Abstract: Shear stress-induced platelet aggregation requires von Willebrand factor (vWF), platelet glycoprotein (GP) Ib, GPlIb-lIla, Ca2+ , and adenosine diphosphate (ADP). Recent reports using vWF labeled with either 125 I or fluorescein isothiocyanate (FITC) have demonstrated that in shear-fields, vWF binds to both GPlb and GPIIb-IIIa. The sequence of the vWF binding to the two platelet receptors has not been precisely determined in these reports. In this study, a flow cytometry technique using a primary anti-vWF antibody and a secondary FITC IgG antibody was used to measure shear stress-induced vWF binding to platelets. Washed normal platelets suspended at 50,000/µl with purified…large vWF multimers were exposed to laminar shear stresses of 15 to 120 dynes/cm2 for 30 sec. At this low platelet count, little or no aggregation occurred in the shear fields. A significant increase in post-shear vWF-positive platelets was consistently observed. Experiments with platelets from normal and severe von Willebrand’s disease (vWD) (which lack plasma and platelet α -granule vWF) demonstrated that exogenous vWF predominately contributed to the platelet-vWF binding. Blockade of platelet GPlb with the monoclonal anti-GPlb antibody, 6Dl, completely inhibited shear stress-induced platelet-vWF attachment. In contrast, blockade of GPIIb-IIIa with monoclonal anti-GPIIb-IIIa antibodies, 10E5 or c7E3, or with the GPIIb-IIIa-blocking tetrapeptide, RGDS, had little or no inhibitory effect on platelet-vWF binding. These data demonstrate that the binding of vWF to GPIb is likely to be the initial shear-induced platelet-ligand binding event.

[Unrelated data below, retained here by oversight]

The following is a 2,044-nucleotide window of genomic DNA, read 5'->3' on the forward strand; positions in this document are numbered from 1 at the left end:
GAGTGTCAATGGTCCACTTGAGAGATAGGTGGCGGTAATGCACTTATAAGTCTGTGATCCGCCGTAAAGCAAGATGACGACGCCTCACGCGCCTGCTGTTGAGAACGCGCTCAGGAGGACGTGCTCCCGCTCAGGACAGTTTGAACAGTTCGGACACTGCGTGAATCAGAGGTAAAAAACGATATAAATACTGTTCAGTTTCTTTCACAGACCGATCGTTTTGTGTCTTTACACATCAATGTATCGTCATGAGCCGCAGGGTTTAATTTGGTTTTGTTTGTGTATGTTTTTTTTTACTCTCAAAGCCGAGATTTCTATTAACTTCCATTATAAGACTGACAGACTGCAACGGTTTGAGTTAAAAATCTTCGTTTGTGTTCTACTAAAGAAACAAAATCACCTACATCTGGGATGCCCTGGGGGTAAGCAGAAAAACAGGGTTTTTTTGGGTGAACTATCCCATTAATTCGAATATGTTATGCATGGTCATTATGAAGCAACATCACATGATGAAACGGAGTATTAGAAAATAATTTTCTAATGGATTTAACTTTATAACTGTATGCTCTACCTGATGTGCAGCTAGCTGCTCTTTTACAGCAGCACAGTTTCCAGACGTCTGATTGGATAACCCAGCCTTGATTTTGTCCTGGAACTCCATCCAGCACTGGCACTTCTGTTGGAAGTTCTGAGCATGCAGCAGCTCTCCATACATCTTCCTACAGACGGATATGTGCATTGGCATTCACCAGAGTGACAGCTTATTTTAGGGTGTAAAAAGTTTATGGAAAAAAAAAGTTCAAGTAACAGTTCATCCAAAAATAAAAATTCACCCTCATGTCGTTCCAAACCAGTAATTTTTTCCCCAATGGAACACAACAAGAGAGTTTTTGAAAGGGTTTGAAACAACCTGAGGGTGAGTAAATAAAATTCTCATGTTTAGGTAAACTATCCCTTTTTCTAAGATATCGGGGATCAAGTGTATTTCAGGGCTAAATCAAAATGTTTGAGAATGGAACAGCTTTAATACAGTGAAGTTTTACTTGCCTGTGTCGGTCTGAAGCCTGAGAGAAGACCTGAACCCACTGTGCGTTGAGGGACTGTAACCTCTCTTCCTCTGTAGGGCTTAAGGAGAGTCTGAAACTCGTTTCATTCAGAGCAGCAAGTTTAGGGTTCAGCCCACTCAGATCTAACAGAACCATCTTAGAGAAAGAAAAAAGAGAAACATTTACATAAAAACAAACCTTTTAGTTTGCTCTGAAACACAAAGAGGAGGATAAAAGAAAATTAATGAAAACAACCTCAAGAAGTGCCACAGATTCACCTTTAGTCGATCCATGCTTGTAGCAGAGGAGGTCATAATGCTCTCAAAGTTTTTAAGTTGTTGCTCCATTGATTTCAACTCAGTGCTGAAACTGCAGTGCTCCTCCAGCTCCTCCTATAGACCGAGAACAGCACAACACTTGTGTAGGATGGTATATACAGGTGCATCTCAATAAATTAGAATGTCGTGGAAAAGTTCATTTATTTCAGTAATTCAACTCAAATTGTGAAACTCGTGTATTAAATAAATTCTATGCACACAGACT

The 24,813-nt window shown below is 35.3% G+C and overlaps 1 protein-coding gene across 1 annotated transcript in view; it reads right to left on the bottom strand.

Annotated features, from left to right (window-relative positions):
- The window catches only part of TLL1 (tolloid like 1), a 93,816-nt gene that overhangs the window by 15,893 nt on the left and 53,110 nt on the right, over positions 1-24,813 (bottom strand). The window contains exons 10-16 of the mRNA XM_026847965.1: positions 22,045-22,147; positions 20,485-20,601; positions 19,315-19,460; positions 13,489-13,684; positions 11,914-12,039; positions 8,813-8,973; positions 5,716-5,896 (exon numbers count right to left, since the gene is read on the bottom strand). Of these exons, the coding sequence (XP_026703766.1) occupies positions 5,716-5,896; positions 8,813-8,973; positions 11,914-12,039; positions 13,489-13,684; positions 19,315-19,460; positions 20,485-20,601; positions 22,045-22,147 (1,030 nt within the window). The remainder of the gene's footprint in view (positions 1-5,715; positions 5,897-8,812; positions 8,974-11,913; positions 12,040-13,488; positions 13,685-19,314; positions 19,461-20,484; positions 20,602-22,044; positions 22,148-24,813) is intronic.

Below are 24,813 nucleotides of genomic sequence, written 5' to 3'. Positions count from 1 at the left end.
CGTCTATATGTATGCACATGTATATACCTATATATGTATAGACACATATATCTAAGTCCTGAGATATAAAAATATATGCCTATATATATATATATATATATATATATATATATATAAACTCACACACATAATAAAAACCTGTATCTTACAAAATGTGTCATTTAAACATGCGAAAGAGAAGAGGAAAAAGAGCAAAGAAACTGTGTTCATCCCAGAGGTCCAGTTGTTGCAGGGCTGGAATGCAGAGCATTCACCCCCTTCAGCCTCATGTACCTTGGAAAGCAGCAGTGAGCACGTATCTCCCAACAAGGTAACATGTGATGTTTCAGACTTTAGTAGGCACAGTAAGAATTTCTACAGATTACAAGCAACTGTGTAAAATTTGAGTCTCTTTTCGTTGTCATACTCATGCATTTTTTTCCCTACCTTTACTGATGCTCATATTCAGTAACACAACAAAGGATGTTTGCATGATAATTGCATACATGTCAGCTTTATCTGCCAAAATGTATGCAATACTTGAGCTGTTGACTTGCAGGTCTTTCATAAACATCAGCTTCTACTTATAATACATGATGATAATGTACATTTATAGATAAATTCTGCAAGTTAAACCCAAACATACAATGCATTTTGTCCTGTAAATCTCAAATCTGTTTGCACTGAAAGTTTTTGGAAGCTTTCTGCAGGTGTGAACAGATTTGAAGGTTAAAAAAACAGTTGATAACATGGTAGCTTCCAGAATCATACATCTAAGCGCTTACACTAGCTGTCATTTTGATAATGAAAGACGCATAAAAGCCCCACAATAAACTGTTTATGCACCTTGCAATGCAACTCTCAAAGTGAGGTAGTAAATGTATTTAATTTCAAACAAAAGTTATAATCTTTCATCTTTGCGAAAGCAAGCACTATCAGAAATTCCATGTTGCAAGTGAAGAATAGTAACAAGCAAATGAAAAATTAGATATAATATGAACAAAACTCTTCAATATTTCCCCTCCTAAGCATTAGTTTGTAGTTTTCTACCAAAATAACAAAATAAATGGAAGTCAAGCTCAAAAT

Keywords: von Willebrand factor, glycoprotein (GP) Ib, GPIIb-IIla, shear stress
Abstract: Freezing whole blood in bulk usually results in severe cellular destruction through the action of ice crystals and osmotic effects in the freezing liquid. The potential of flash freezing blood aerosols onto a liquid nitrogen surface as a means of inhibiting cellular damage was studied in this work. Three commercial spraying devices were employed to spray-freeze either whole blood or concentrated erythrocyte suspensions, using hydroxyethyl starch (HES) as a cryoprotectant. The integrity and viability of the processed cells were assessed by measuring gross rheological properties and the extent of hemolysis. Cells were found to be susceptible to the very high…shear stresses imposed by some of the spraying devices. Bulk freezing of blood, even in the presence of the cryoprotectant, resulted in complete cellular destruction. Whereas flash freezing was capable of substantially reducing the level of hemolysis to 12.6% and preserving the cellular deform ability.